“Oh no. I have broken my promise.” He mumbled under his breath.

“It’s okay Arthur, they aren’t that bad and you only put them in the river anyway.” I said trying to soothe him, but his eyes turned dark and hard as he looked at me, the pain glistening through the tears.

“I don’t put them in the river. I send them to my wife.” Confusion filled my face and I tried not to question him as I could see he was getting more and more upset. He slowly got control of his breathing, then looking at my anguished face continued.

“When my wife agreed to marry me I promised her flowers every week for the rest of her life. She was taken from me far too young and it was her wishes that her ashes be scattered in the river.” I nodded understanding and watched as he outstretched his arm. “It was that bridge I proposed to her. But once I scattered her ashes I had nowhere to send her flowers, then I realised the river would take them to her for me. I have sent her flowers every week since until I can be with her.” At that, he gave a hefty cough. “I don’t think that will be long now. And look at those flowers, I cannot send her those.”

I followed his gaze down to the sorry looking bunch of flowers. In a moment of inspiration I carefully untied the twine and removed the broken flowers, there wasn’t much left but a few strong roses remained. I stood up and wandered from the bench selecting some long grass stems, some ferns and some purple flowers from a tree and some big white daisies. Returning to the bench I selected the best from my collection and structured them by height with the roses featured prominently in the middle. Carefully taking the twine I wrapped them back up and handed them to Arthur’s trembling hands.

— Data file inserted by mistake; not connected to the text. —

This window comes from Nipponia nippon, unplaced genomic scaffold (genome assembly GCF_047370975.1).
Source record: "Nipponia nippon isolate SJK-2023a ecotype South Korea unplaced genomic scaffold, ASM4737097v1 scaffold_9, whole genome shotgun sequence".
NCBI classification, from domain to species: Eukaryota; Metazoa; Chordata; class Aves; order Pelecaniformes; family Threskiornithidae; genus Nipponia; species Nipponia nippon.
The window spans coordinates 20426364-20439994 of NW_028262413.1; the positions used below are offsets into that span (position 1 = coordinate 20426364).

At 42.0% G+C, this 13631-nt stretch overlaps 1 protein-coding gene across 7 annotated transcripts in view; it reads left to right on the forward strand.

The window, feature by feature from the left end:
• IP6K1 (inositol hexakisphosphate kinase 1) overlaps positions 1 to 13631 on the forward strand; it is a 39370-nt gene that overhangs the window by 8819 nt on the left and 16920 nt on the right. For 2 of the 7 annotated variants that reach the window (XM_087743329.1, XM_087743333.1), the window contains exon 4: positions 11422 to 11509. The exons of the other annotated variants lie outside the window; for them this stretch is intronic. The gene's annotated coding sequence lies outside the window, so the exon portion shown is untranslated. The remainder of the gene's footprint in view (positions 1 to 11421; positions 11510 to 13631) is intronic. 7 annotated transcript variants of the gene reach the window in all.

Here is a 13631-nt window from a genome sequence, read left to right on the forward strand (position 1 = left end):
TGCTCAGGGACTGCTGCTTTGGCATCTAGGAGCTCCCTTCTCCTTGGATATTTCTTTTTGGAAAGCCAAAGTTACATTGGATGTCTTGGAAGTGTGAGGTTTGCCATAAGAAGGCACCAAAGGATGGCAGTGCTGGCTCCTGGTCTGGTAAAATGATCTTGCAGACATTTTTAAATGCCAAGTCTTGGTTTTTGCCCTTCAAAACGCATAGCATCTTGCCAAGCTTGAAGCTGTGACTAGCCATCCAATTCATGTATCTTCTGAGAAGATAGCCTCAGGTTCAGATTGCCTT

“Will she accept these, Arthur?” I asked cautiously.

“She will love them.” I nodded and slipping the rest of my books in my bag stood and helped him up.Roses

“Why don’t you let me walk with you, Arthur? I think I have been sat too long.” He nodded and I eased him off the bench. We walked arm in arm to the riverbed where he placed the flowers then I walked alongside him, to his front door just over the bridge.

“Thank you, Kayley.” He said as I stepped away from the doorway.

“Arthur, what was your wife’s name?” I asked.

“Rose.” I nodded just the once then left, knowing I had intruded on his personal space enough.

The next week I sat by the riverbed but Arthur didn’t return. I waited and waited but he didn’t show. Eventually, I stood and made my way over the bridge towards his home. As I did I searched the river for a sign he had been and I had missed him. My heart caught in my throat as on the opposite bank the bouquet I made stood caught in reeds. It hadn’t floated down the river. I reached over into the water and pushed the dying flowers on their way but once again they got stuck. I pushed them once more and finally they floated off down the river. Walking to Arthur’s house I could see people stood outside in a huddle. I stopped to listen and it turned out Arthur had been found in his greenhouse that morning.

I smiled as I walked away, my heart finding peace in the sadness. Arthur was taking Rose her flowers.

The next week I returned to the bench but my mind couldn’t focus. I kept looking for Arthur to appear, knowing that he wouldn’t. Frustrated, I looked at the crumpled pages before me. Ripping the page from the book, I began to fold and fold my mind lost in the motion. With my masterpiece complete I stood up and walked to the small pathway beside the bridge. Leaning carefully towards the water I placed the paper rose in the river and watched as it floated away. So, if you ever see a paper rose in the water, you know it’s just me saying hello to Arthur and Rose.

Origami River Rose

Originally written in response to this week’s photo prompt for Sue Vincents #writephoto challenge. A bit of a risk but I hope people enjoy it; romance isn’t really my genre but sometimes a story just wants to be told.